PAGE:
European Union leaders meeting in Brussels Thursday will sign off a compromise deal hammered out overnight by their finance ministers after months of difficult negotiations. It will then go to European lawmakers for final approval before May 2014.
The banking union is central to the eurozone’s response to future financial crises.
The aim is to stop bank collapses from trashing national economies — a fate Ireland suffered in 2010 — and destabilizing the euro. By establishing a common set of rules for managing failing financial institutions, the EU hopes to avoid the kind of chaos seen in Cyprus this year.
So what exactly does it mean, and how will it work?
The first step, agreed a year ago, was to set up a common regulator for the eurozone’s biggest banks.
A Single Supervisor: The EU agreed in December 2012 to give the European Central Bank responsibility for supervising the eurozone’s biggest lenders. It will oversee some 85% of eurozone bank assets. Smaller banks will continue to be regulated by national authorities.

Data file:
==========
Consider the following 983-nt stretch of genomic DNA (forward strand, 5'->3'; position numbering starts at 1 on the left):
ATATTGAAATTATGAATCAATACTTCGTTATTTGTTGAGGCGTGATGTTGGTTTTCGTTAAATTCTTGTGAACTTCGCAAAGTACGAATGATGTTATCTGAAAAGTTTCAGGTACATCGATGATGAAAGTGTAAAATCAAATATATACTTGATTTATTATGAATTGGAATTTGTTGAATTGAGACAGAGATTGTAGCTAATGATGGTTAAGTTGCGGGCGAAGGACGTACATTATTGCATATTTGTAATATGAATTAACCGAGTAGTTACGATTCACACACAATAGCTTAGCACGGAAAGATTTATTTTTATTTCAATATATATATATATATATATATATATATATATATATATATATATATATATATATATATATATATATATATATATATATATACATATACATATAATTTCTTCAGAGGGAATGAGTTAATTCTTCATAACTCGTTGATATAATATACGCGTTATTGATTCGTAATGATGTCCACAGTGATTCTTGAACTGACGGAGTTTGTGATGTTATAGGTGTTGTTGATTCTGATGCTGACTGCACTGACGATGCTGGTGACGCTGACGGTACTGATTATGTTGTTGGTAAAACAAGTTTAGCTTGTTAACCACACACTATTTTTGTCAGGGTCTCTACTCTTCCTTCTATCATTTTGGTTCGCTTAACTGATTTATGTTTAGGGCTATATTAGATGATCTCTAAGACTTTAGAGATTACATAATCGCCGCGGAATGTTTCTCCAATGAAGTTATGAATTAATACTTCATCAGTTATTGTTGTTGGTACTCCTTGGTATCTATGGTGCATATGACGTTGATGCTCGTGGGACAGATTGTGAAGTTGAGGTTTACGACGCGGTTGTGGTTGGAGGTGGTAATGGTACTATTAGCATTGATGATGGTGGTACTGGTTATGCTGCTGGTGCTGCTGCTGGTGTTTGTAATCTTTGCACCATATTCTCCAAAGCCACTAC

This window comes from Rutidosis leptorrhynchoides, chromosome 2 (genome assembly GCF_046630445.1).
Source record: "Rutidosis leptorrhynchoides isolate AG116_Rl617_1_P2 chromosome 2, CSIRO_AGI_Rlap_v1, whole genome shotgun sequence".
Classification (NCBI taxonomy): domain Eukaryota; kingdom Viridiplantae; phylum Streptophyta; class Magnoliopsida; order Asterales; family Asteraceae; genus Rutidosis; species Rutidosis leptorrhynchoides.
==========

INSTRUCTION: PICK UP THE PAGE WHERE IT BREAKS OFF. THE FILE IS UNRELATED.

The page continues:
As supervisor, the ECB will able to force banks to raise more capital if needed. But before the central bank takes up its new role in November 2014, it wants a clearer picture of the risks the banks are carrying and their resilience to economic shocks.
To that end, it began reviewing the quality of the assets held by 128 banks across 18 countries, including major players such as Deutsche Bank (DB), Santander (SAN)and Unicredit (UNCFF)in October. The review will culminate in a series of stress testsnext year.
ECB President Mario Draghi hopes the tests will lift a cloud of suspicion hanging over European banks and encourage more lending to businesses and households.
Read more here (CNN Money)